It’s actually taken me a long time to confidently call myself an illustrator. When I moved here I came in with an ambition of being an illustrator, but really had no sense of the industry and how to do things.
— Chioma Ebinama

TO INCUBATE AS AN ARTIST

I didn't go to art school for undergrad and I felt that the way I have been drawing and working hadn't really changed since I was in high school or college. I felt like I really needed time to incubate. When you're an artist in New York you spend so much time working so you can afford to be an artist, but I really didn't feel like I was getting all the time I needed even though I was putting in a good 20-30 hours a week in the studio. When I was in the program I made sure to explore as many things as I wanted to. I took a sculpture class and a design class. It all came together in some of the pieces in my final show. Through it I learned how much that I am an illustrator, but I think above all I'm an artist. I'm really just happy when I'm making things.

Selected images from Chioma's picture book, Cy's Paradise, won a silver medal at the 2016 3x3 International Illustration show. Her work was selected to be displayed in the student show. 

Selected images from Chioma's picture book, Cy's Paradise, won a silver medal at the 2016 3x3 International Illustration show. Her work was selected to be displayed in the student show. 

The only resource school really provided for me was space, teachers and time. You can find those things outside of school.

If you're a really driven person, but also patient you could probably get away with not going to school. I'm really driven and impatient. I was working really hard on my own and wanted more to happen, so school felt like a good investment for me. Either way school is still what you make of it. You can go to school and come out completely unchanged.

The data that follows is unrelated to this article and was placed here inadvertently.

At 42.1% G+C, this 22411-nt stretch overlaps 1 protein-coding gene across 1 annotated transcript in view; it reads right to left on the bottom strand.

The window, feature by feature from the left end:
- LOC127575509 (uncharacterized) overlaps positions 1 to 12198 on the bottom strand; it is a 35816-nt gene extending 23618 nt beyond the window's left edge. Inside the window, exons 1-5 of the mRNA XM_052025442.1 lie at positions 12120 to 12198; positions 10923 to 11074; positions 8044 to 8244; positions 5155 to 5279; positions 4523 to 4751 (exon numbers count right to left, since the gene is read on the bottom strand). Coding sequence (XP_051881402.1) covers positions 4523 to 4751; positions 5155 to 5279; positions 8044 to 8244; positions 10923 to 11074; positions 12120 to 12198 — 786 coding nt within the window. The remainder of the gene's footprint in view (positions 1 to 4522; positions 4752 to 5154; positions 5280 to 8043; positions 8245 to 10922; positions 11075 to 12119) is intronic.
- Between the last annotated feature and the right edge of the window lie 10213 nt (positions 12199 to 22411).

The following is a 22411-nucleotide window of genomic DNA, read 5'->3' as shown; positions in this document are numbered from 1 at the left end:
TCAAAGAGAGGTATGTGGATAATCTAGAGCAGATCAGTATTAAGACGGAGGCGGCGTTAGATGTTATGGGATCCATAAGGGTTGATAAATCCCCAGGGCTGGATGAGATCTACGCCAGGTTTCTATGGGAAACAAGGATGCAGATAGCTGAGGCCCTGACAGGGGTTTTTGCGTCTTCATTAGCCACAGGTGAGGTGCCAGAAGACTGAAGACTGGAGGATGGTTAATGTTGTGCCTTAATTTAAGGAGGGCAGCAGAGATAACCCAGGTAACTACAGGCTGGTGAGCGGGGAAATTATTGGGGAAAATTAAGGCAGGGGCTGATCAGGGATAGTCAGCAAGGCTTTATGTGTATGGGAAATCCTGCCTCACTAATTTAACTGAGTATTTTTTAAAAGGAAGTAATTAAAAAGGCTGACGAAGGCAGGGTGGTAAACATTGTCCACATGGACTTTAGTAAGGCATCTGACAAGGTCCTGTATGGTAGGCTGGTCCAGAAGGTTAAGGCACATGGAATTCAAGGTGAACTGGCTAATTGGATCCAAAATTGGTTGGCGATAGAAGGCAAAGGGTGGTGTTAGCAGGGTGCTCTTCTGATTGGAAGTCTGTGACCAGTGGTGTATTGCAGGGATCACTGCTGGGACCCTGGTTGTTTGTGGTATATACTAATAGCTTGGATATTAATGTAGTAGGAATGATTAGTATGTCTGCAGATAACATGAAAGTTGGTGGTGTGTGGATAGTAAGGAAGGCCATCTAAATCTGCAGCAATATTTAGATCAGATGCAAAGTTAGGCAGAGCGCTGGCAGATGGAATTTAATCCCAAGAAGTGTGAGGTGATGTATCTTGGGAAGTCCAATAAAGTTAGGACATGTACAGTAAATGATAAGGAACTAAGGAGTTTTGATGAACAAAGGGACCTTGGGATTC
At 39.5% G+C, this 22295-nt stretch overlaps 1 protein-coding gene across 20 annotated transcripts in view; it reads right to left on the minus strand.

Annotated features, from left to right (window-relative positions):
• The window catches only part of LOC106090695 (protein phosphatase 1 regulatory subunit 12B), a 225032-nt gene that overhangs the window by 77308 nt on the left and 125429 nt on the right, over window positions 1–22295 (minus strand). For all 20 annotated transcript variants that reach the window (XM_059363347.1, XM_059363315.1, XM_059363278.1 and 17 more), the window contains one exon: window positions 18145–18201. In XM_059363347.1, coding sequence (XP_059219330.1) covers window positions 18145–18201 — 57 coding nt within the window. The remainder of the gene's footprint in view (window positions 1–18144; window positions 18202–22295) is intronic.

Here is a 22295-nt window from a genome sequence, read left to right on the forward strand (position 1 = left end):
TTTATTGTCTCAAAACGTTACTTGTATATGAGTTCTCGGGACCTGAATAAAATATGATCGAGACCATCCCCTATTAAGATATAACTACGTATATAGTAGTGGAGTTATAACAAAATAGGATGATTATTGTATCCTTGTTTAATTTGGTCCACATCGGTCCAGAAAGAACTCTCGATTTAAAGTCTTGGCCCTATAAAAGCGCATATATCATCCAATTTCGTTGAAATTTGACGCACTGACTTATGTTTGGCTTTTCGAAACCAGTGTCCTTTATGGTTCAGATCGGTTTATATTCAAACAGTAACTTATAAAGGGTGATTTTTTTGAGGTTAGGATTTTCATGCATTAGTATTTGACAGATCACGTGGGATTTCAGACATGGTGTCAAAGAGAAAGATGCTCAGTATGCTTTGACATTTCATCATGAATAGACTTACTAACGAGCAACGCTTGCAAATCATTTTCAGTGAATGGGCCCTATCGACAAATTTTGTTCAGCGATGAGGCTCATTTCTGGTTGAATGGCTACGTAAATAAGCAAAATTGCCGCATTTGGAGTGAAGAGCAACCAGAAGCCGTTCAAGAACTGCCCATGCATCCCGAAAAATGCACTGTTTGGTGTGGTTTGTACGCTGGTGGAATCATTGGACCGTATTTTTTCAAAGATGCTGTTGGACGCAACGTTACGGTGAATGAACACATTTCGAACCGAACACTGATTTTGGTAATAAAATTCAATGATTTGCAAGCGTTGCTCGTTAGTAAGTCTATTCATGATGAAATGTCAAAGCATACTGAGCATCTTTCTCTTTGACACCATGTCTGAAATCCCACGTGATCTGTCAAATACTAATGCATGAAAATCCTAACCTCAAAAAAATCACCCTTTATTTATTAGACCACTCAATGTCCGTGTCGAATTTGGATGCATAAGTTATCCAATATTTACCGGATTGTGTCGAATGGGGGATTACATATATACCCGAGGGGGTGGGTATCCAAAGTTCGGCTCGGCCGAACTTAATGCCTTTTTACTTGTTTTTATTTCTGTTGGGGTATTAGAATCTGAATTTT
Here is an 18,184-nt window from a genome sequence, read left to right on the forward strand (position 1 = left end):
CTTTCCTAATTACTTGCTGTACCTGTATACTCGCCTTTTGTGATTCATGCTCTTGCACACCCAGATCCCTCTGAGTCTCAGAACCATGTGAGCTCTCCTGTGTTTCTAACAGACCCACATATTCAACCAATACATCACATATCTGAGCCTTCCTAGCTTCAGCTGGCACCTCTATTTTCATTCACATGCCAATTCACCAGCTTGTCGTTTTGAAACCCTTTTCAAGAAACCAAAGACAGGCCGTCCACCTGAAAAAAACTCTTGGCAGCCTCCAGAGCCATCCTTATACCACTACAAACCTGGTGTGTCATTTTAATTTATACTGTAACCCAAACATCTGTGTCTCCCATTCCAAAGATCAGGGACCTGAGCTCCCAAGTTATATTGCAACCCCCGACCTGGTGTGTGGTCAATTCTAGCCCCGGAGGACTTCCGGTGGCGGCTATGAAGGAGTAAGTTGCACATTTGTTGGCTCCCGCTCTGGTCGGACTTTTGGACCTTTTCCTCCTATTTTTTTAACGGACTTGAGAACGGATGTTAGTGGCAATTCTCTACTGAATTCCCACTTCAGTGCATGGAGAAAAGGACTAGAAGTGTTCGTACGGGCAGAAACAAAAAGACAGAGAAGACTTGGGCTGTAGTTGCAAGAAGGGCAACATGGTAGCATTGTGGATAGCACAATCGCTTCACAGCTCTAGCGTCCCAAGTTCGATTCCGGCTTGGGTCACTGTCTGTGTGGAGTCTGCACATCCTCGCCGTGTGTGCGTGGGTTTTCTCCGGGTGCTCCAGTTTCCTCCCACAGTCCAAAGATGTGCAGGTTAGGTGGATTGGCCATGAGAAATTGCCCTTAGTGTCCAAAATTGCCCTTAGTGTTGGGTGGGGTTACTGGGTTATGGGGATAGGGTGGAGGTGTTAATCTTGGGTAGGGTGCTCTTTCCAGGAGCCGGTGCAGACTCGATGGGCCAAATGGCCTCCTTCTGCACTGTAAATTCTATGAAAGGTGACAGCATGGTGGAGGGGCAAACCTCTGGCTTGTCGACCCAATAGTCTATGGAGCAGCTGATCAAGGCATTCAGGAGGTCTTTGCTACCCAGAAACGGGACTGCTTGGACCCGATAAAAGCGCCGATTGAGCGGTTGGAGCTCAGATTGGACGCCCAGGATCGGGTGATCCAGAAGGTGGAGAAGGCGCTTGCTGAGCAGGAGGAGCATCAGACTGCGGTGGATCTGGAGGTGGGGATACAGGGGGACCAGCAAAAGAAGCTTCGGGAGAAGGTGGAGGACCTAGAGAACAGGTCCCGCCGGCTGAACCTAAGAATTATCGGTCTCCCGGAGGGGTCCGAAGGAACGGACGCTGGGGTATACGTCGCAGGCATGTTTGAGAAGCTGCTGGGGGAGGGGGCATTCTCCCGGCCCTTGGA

Moving forward I want to explore more sculpture and making things that are pleasurable for my soul, but maybe don't have as much commercial use like my regular illustration jobs. School was a good experience for networking because I was able to drop that name and meet a lot of people. My new studio mates are these two other illustrators whose work I've admired for a while. By making myself more visible and being myself I was able to make those connections.

I would like to be able to be doing art full-time. I would like to grow enough of a client base that I don't actually have to be in New York anymore that I could just work from anywhere. I would like to have a base somewhere and own a home which doesn't seem very possible in New York.

As I get older the whole appeal of an urban lifestyle lessens. For now, I'm just going to stay afloat and keep making things. However I can do that is my goal.

Starting out a lot of people, myself included, think there is a specific set of things they should be doing in order to attract potential clients. I think if you make the work you want to make then those clients will come out of the woodwork.
— Chioma Ebinama